• Meanwhile, the kwacha has not only outperformed its regional peers but has been Africa’s best-performing currency in the period under review. Positive sentiment amid rising investor confidence in the economy and some support from the central bank through interventions and credit talks have provided tailwinds to the currency. Going forward, whether the kwacha can meaningfully appreciate further in the coming months will hinge on how soon debt restructuring can occur. Striking a deal with all of Zambia’s creditors, chief among them China, could take longer, raising the risk of further delay from the anticipated timelines on which a deal with the IMF rests.
  • Yesterday the USD appreciated against the majors. Between Brexit developments holding back the GBP and ECB board members talking of utilising endless QE to contain any runaway surge in bond yields, the USD found itself on a firmer footing vs these two major currencies. Furthermore, the recent rise in bond yields, together with the retreat on Wall St and fears of a global slowdown, also impacted risk appetite to help the USD index to firmer levels. Whether the USD’s gains are sustainable amid this morning’s retreat in bond yields will be tested today, with the 10yr UST yield dipping back to 3.13%. Most currencies continue to use the USD’s movements as their compass. The EUR-USD has dipped slighty back towards 1.0500, while the GBP-USD is trading back below 1.2200 this morning. Equally, the JPY is also on the defensive as the BoJ rejects calls to tighten, helping the JPY back up to 136.00/dlr.

Rand and International FX Commentary

  • Stage 6 load shedding is a major blow to the economy. That is the greatest constraint on electricity production since 2019 and again highlights the many challenges that the SA economy faces. Eskom has blamed this on an illegal strike through the vulnerable winter months when seasonal demand is proportionately higher. Disgruntled employees held the country to ransom in a bid to secure a better wage result. However, in the process, they left the grid vulnerable and the country struggling with further headwinds when high inflation and rising interest rates are already exerting recessionary forces on the global economy.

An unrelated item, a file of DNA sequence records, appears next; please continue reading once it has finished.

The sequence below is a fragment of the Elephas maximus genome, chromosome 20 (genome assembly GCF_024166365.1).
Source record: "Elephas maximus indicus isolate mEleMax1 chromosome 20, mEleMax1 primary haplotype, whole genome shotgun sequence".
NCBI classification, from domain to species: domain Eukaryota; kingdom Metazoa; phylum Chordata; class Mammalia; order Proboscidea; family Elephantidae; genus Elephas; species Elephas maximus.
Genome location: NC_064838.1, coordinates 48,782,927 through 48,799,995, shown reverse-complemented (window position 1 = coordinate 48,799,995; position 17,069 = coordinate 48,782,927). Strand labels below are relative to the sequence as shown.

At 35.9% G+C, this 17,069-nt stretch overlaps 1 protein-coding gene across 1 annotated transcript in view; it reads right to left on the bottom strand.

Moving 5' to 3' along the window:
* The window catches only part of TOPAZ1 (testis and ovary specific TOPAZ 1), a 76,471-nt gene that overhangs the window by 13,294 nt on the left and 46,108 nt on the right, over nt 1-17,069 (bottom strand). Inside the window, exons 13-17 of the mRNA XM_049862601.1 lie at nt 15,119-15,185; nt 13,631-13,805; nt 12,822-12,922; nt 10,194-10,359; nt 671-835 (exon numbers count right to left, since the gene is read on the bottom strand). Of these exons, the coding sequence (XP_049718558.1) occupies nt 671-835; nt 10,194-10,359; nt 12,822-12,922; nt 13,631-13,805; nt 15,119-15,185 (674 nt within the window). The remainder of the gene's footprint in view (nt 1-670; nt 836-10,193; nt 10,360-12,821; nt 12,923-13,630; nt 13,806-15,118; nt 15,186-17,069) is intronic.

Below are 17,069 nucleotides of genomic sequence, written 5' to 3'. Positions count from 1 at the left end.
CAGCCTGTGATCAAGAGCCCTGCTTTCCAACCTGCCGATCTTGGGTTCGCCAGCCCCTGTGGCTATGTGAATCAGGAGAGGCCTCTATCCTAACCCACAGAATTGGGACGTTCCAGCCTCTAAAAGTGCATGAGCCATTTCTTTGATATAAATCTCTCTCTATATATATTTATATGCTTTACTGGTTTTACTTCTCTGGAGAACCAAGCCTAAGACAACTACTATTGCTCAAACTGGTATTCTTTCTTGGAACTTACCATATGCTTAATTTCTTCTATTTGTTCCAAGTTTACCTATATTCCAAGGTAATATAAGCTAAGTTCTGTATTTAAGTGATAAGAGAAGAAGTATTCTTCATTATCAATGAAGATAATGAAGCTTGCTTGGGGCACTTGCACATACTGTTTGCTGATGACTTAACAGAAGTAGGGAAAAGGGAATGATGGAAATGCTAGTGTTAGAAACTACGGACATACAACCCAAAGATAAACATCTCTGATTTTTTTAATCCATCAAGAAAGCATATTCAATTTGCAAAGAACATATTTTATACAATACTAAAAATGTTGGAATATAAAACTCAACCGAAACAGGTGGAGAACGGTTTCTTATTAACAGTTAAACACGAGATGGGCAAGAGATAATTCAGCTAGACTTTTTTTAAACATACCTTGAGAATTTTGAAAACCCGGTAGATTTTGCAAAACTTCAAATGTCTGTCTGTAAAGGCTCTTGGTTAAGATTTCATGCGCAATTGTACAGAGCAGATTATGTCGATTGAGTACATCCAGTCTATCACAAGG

• It was not surprising to see the ZAR under pressure on this announcement, and equally, there is likely to be some relief expressed this morning as Eskom workers come back to work and normal wage negotiations resume. South Africans will soon learn whether the illegal strike was the main cause of Eskom’s load shedding or simply poor maintenance and unplanned breakdowns as power stations run beyond their limits to keep up with demand. Any easing of load shedding will likely trigger a ZAR recovery of sorts.
  • Still nothing much in the way of material data other than the BER consumer confidence data for Q2 to focus on. That will keep investors a little more cautious as they await the slew of data scheduled for release on Thursday and Friday this week. Although economic data has not been the main driver of ZAR direction, the sheer number of data scheduled for release always offers something to look out for.
  • Finally, it is also worth pointing out that although there was much focus on the Stage 6 load shedding yesterday and the depreciation in the ZAR, it all coincided with a bout of USD strength. However, whether the USD’s appreciation remains intact is questionable, with US Treasury yields retreating overnight and this morning. Again, the focus has turned to the growth outlook and the rising risk of a significant slowdown which might ultimately curtail how much tightening the Fed eventually implements. Any retreat in the USD could see the ZAR trading back below the 16.00 handle without much trouble.